Things change when you veer West. The vibrations shift from busy and isolated to cozy and community. We were welcomed to Banff with open arms. Enjoyed a to die for vegetarian meal at a place called Nourished that inspired our intention of the day. We chose to love ourselves today, to nourish ourselves. It has officially been one week on the road and so much has happened. We have laughed, cried and even bruised our thighs (thank you mechanical bull in Calgary). We have had some of the toughest, most intense and inspiring conversations you could imagine with each other and the people we have met en route. Despite our desperate attempt to stay healthy (yes, we have done yoga every day, and eat healthy foods) we have all softened up a little (both literally and figuratively) and our bodies and minds were aching for some big time rest and rejuvenation.
We spent our first night in Banff at the top of mountain in the sulphur-scented warmth of the Upper Banff Hot Springs. Spending a day “off” proved to be the most important thing we could do for our own personal growth and business development. Rather than planning courses, editing videos and writing blog posts, we spent the day coaching each other on the future of our businesses. We asked the really hard questions…. The “what do you really want?” “Where do you see yourself in 5 years?” “What are you afraid of” and “what is your business called?” and we patiently supported and listened to one another. What a gift!!!! The greatest gift you could ask for!
I sat in deep indecision about my own “future” in the hot springs, debating with the girls where I should live, who I should love, when I should travel and whether I should spend the next month writing my novel, short stories or building my yoga business. A woman had been politely eavesdropping and swam over towards us.
“Excuse me, I hate to interrupt, but I have been overhearing your conversation and it sounds like you have a big decision to make… I am a life coach and if you are up for it, I would love to do an envisioning exercise with you”. We all glowed and smiled and I sent Shannon and Jordana away so I could “envision” (whatever this meant) with my new life coach.
“Now, sit down, get comfortable, and start to think about what your greatest stressor or indecision is right now” her voice was so soft it muted the sounds of the hundreds of tourists soaking around us.
“Career” I replied. “I want to write, I love to write, but I’m terrified and I want to do yoga online but I hate technology and I just feel overwhelmed, I don’t want to waste anymore time. And I want to make money. But still be creative.” I spoke so fast I could feel how flustered and disoriented my mind was on this idea of career.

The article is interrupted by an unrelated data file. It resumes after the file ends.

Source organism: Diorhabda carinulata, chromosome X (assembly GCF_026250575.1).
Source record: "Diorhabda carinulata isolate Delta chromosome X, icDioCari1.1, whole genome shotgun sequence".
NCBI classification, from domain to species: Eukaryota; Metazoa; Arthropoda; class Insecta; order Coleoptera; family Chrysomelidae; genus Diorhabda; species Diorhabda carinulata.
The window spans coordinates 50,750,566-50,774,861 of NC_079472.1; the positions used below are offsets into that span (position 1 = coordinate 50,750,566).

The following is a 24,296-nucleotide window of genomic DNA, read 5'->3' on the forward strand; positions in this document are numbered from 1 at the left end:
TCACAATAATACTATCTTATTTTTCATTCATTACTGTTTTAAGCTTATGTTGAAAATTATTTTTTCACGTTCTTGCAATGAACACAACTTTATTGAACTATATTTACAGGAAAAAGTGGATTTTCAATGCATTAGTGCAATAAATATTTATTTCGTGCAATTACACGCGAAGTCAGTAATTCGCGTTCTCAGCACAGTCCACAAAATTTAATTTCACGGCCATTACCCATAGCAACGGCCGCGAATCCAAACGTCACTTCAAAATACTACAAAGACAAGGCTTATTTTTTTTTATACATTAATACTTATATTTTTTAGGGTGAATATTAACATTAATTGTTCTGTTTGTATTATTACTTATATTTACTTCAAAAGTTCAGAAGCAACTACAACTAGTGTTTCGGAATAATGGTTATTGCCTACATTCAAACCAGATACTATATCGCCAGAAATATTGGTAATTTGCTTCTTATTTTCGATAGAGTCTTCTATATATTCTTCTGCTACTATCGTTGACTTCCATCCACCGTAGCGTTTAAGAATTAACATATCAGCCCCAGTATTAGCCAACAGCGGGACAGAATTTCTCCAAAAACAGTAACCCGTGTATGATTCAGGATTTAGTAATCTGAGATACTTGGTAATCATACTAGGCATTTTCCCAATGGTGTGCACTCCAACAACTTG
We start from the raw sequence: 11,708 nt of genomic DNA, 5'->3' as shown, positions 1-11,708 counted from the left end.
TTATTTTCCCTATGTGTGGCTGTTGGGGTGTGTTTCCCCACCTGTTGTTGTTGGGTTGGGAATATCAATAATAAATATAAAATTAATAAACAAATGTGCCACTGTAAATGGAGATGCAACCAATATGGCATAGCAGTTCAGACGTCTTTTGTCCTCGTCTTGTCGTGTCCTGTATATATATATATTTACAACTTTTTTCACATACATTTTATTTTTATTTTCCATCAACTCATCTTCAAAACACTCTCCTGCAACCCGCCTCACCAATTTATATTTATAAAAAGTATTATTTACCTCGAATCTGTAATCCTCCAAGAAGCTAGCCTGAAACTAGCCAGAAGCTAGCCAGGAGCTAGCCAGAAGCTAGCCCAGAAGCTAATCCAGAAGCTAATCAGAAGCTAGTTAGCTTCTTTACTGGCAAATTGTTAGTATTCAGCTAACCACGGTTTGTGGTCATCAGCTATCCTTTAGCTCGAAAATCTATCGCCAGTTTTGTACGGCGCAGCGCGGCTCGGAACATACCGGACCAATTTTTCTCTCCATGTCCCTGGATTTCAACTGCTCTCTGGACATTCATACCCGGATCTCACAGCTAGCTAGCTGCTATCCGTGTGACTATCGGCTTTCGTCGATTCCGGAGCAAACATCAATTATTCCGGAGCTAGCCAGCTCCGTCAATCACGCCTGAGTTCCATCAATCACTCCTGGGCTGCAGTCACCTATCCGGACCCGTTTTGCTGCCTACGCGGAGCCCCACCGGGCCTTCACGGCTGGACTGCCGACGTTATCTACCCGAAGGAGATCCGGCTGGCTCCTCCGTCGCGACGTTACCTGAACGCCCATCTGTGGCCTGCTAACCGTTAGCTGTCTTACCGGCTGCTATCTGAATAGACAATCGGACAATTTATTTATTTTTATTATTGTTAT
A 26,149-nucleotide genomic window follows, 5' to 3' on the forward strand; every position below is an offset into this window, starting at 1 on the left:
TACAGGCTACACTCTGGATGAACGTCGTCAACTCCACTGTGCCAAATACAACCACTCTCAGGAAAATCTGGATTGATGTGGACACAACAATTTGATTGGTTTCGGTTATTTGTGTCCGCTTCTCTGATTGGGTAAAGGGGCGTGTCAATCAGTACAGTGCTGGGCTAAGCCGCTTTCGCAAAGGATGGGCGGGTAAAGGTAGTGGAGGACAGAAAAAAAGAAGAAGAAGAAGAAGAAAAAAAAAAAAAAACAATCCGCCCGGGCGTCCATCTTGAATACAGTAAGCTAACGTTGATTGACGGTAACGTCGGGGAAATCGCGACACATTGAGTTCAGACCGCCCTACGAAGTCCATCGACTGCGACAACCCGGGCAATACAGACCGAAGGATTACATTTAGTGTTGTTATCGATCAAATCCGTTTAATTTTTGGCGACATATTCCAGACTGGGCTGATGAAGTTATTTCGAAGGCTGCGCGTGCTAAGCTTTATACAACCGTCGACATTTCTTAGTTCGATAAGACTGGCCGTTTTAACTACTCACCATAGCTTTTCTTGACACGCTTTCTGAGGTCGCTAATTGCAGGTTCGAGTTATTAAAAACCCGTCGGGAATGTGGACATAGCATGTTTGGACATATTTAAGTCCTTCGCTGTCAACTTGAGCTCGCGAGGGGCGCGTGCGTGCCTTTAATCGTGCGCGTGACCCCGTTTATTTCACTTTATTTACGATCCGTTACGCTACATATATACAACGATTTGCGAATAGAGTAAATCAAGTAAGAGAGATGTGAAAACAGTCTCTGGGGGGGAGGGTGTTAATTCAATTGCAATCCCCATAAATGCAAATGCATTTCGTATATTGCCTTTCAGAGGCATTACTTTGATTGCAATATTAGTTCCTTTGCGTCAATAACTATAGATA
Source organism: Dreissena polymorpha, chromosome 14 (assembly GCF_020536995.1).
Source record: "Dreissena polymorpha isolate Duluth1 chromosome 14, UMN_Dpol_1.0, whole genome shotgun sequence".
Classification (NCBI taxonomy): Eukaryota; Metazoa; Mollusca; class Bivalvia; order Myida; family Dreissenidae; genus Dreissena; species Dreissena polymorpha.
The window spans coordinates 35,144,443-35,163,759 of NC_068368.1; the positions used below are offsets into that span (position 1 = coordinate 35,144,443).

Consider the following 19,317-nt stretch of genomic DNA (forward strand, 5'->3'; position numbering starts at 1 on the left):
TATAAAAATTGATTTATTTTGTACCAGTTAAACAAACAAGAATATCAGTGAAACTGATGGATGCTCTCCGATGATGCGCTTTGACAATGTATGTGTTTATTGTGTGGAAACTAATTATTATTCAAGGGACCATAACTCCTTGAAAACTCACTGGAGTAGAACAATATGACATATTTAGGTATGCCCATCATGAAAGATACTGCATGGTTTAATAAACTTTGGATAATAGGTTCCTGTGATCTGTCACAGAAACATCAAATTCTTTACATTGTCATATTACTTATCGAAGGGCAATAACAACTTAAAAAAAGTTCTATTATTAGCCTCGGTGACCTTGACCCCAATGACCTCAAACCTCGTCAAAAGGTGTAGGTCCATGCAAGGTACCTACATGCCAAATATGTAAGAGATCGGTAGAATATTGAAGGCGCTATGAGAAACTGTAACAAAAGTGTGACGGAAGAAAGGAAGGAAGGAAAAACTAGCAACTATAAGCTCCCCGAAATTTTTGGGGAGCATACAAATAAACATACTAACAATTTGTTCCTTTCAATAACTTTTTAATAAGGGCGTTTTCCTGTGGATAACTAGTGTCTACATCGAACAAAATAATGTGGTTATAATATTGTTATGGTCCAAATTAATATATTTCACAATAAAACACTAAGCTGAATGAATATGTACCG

“Ok, great, now think about why you want to write, what is your purpose, why do you want to teach yoga, what is your purpose?”
“I don’t know”. I was stuck. Stuck in a weird quicksand I had not been stuck in before. I always knew my purpose. I was always clear on what my end goal was. But in the last year, an intense breakup with my partner of three years and the dismantling of our businesses we ran together had left me feeling quite hopeless and incredible disconnected from my purpose. Why did I do the work that I did? What did I come here for in the first place? I remembered my past life as a grad student in International Development. I remembered my travels around the world helping people, and then it hit me.
“I do all this work to help people… to help women like myself, women who go through trauma and feel alone, feel stuck, feel hopeless. I write and teach yoga to remind them there is hope, that we all suffer and struggle and that we have the power to overcome the heartache of life” I shocked myself by simply remembering, at the core, why I did what I did.
“This is good, now if you go to BC and write short stories for women, and teach yoga, are you fulfilling that goal?”
It was so clear. “Yes, yes, I am”.
Together we sat, in this place far from indecision (which Eleanor Rosevelt calls a fatal place) and began to do visioning exercises of my future if I follow this path. No, I probably won’t be a millionaire, but I will work and live with passion and zest and PURPOSE. I smiled and swam back to the girls excitedly recounting my coaching session to them in the warmth of the Banff Hot Springs beneath a sky packed with shooting stars.
These are the moments that I am eternally grateful for.
We gifted our bodies and minds a little more healing the next morning as we hiked Tunnel Mountain in Banff. With the sun rising above us, we realized just how out of shape we had gotten but also saw, quite quickly, how easily we could get back in shape. This is the balance. Sometimes we fall off track, sometimes we burn out, sometimes we break up and quit and need to travel or take a day off. Sometimes we need to cry. And everytime, maybe not instantly, but eventually, everything falls back into place.
Travel, adventure, personal development work and talking to strangers certainly helps, so does reading books about other women who have gone on the wild ride themselves. I’ll leave you today with a quote from an author Jordana is reading on this trip… and look forward to sharing tales of Kelowna tomorrow.
“Nobody will protect you from your suffering. You can’t cry it away or eat it away or starve it away or walk it away or punch it away or even therapy it away. It’s just there, and you have to survive it. You have to endure it. You have to live through it and love it and move on and be better for it and run as far as you can in the direction of your best and happiest dreams across the bridge that was built by your own desire to heal.”
― Cheryl Strayed, Tiny Beautiful Things: Advice on Love and Life from Dear Sugar